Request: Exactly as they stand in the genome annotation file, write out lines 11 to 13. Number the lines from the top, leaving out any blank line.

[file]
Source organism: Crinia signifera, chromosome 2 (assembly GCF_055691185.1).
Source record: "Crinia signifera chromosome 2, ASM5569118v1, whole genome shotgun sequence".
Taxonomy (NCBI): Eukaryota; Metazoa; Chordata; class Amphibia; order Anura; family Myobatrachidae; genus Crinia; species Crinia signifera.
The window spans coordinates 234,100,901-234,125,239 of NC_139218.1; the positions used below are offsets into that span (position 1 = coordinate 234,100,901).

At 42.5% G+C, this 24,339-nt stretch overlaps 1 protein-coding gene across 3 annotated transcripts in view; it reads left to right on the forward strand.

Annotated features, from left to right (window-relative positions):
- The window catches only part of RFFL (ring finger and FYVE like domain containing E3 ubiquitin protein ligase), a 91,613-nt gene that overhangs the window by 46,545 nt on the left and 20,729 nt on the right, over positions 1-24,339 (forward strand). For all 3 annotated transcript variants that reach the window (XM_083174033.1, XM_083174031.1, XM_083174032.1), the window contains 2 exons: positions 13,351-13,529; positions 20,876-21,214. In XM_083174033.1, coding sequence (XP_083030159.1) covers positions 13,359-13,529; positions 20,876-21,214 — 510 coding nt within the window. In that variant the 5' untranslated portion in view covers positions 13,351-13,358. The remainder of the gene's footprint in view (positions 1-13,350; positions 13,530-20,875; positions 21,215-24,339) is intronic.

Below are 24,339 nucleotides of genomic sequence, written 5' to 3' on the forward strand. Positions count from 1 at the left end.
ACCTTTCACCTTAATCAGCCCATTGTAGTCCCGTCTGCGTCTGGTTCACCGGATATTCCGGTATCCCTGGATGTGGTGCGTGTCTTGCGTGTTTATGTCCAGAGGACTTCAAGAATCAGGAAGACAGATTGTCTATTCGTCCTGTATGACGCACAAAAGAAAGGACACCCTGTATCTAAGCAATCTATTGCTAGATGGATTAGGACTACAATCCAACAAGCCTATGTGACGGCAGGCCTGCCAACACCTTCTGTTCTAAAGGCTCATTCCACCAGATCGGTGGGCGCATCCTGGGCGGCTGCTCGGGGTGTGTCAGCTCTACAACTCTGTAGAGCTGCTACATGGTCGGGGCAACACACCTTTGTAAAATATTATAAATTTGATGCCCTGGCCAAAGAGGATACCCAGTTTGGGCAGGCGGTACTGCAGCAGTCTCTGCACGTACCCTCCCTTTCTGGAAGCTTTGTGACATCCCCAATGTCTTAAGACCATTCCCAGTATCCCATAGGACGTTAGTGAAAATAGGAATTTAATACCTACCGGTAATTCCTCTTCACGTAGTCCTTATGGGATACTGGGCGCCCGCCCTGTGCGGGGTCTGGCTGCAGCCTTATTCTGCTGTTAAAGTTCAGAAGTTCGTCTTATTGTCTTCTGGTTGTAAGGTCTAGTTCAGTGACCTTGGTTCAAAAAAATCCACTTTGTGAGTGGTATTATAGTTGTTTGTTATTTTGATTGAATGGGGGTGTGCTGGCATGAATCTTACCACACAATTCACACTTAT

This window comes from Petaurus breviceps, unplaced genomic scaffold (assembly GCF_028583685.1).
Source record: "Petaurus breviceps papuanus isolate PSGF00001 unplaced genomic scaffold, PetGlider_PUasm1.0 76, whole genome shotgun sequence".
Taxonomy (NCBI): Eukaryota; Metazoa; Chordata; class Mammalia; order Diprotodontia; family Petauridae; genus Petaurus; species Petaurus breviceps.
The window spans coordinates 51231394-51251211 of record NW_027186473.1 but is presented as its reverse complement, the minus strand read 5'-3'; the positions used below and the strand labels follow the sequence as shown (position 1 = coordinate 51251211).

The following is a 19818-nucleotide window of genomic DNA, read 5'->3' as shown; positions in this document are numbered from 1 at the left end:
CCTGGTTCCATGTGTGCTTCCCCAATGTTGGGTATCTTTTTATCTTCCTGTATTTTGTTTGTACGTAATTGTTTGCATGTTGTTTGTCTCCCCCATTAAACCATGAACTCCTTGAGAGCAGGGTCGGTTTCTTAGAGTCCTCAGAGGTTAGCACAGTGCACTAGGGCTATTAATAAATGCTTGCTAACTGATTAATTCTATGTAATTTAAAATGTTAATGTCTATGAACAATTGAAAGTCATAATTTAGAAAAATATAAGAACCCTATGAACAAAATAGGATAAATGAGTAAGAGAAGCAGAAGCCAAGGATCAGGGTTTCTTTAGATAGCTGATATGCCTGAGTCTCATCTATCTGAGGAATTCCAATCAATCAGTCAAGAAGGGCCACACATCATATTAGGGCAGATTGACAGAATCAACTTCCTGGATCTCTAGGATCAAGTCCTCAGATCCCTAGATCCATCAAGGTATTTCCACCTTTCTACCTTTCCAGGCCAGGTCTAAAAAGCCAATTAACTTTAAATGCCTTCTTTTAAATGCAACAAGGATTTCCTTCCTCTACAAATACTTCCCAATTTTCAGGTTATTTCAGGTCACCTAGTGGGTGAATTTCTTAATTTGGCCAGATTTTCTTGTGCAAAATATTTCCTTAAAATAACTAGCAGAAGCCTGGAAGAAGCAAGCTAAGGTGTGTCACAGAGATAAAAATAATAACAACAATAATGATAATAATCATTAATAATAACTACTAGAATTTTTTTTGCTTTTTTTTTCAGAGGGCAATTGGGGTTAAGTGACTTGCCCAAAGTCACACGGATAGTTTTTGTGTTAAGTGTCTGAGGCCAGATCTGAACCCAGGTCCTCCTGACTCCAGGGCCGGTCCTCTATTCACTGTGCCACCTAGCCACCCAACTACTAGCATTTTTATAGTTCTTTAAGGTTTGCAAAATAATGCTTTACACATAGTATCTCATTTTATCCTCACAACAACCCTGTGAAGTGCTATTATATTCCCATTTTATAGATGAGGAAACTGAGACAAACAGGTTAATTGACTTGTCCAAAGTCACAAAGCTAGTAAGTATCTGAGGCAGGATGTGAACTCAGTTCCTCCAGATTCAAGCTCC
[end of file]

Source record: "Petaurus breviceps papuanus isolate PSGF00001 unplaced genomic scaffold, PetGlider_PUasm1.0 76, whole genome shotgun sequence".
Taxonomy (NCBI): Eukaryota; Metazoa; Chordata; class Mammalia; order Diprotodontia; family Petauridae; genus Petaurus; species Petaurus breviceps.
The window spans coordinates 51231394-51251211 of record NW_027186473.1 but is presented as its reverse complement, the minus strand read 5'-3'; the positions used below and the strand labels follow the sequence as shown (position 1 = coordinate 51251211).